“New Mythologists” Art Exhibit Review

By Jenny Bront
SC Staff Writer

The “New Mythologists: The Three Horsemen of the Apocalypse (and another),” an installation by David Mazure and the MMXII Collective, located in the Madelon Powers Gallery, is a great commentary on today’s society and the shift from what was important to us before to what we value now.

The exhibit, lasting from October 6 to November 7, uses a myth we are all familiar with to tell a new story that everyone needs to hear.

According to the description provided at the exhibition, “What was once controlled by organized religion has been usurped by The Corporation.

No longer is the end game salvation. Now it is consumption and personal profit.”

These two statements perfectly capture the message that the artist is trying to convey.

We are so absorbed in consumerism that we cannot see what is right in front of us.

Throughout the exhibit there is a prevalent pattern, which is fascinating.

When you view the image up right, you see a big destructive machine that represents corporations. When you view it upside down, you see the victims of corporations.

This dichotomy is the epitome of the first image, and it is a wonderful representation of war between society and corporations.

The next representation is of famine. The exhibit features the recurring pattern, this time with a big hole in the middle. Upon further inspection, a barely visible “titan” is seen.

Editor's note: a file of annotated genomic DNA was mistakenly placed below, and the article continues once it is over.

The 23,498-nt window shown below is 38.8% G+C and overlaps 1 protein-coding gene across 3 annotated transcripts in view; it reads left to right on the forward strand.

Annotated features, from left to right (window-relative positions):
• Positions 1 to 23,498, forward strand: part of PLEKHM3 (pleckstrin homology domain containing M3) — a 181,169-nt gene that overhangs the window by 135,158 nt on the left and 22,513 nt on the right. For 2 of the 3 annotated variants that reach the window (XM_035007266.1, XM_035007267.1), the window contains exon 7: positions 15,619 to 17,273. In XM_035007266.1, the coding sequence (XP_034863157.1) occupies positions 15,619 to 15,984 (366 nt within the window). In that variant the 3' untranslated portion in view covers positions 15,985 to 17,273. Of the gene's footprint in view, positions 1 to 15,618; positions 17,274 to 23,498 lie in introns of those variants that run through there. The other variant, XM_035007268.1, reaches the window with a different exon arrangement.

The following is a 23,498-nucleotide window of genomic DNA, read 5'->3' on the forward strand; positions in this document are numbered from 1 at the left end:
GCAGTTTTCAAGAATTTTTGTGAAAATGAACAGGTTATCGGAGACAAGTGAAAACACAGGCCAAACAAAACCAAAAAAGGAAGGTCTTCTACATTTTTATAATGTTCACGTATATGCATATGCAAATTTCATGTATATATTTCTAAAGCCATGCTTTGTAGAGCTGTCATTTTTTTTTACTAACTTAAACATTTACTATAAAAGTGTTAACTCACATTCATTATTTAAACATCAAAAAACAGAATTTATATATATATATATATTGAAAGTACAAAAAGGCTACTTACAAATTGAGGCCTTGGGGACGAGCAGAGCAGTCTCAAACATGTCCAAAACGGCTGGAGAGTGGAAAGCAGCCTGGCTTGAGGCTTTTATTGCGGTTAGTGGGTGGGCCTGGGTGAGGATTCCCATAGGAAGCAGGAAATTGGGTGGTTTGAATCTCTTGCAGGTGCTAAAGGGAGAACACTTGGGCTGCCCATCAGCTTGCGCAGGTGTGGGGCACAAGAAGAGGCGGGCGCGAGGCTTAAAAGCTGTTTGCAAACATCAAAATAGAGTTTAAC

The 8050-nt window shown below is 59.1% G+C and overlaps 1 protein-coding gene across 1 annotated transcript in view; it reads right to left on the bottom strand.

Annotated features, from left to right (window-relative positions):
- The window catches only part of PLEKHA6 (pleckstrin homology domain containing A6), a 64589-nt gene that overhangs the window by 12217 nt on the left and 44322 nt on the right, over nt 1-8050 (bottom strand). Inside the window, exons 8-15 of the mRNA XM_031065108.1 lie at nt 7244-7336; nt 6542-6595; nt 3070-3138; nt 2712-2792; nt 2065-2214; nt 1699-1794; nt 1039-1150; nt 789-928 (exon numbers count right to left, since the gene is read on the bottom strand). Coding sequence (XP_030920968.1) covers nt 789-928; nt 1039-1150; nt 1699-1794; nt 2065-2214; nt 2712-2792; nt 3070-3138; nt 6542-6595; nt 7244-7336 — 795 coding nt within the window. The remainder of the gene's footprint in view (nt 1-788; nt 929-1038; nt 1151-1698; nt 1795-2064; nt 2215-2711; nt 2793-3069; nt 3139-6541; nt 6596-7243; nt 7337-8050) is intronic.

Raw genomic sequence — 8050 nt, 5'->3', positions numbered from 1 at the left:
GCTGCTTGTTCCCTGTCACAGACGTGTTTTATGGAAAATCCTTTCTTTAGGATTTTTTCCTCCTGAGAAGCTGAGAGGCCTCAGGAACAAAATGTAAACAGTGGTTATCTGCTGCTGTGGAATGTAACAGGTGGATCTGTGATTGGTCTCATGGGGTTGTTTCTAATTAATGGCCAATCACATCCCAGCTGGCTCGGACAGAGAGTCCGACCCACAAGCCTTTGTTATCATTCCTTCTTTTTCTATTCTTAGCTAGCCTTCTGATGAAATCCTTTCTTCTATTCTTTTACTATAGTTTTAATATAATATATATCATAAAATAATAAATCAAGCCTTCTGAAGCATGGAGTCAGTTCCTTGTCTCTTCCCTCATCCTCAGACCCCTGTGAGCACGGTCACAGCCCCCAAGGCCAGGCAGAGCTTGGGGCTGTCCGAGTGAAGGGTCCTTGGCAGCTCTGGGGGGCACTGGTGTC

This represents how industries hide vital information to sell their products, and the piece makes a great point.

It is very difficult to know what is true and what isn’t with the plethora of information that is out there: whether it is fact or fiction.

The third piece looks like a modern Picasso work. It features the same pattern all mixed up until it is unrecognizable.

This idea is spot on — so many big industries use psychology to capture consumers in the industry’s thrall without them even noticing.

This is similar to the catchy jingles that get stuck in people’s heads. We are all being conditioned without knowing.

The last exhibit is the most interesting because it ties all of the pieces together. It includes several black squares covering the now well-known image.

The message is that because we expect to see the image again, we look for it without looking at the actual art.

This reminds me of how people strive to look for the more expensive brand name because they know about it, but ignore the perfectly acceptable generic brands.

These are the four horsemen of corporation told through the eyes of David Mazure and the MMXII Collective. Each person who views this exhibit gets something different out of it.

Kendrick Diaz, an ESU student and art fan, said, “It was incredibly thought-provoking. I thought it was an excellent commentary on how the corporate media uses sex to control the populous.”

It was a spectacular exhibit and I hope it will be back soon.

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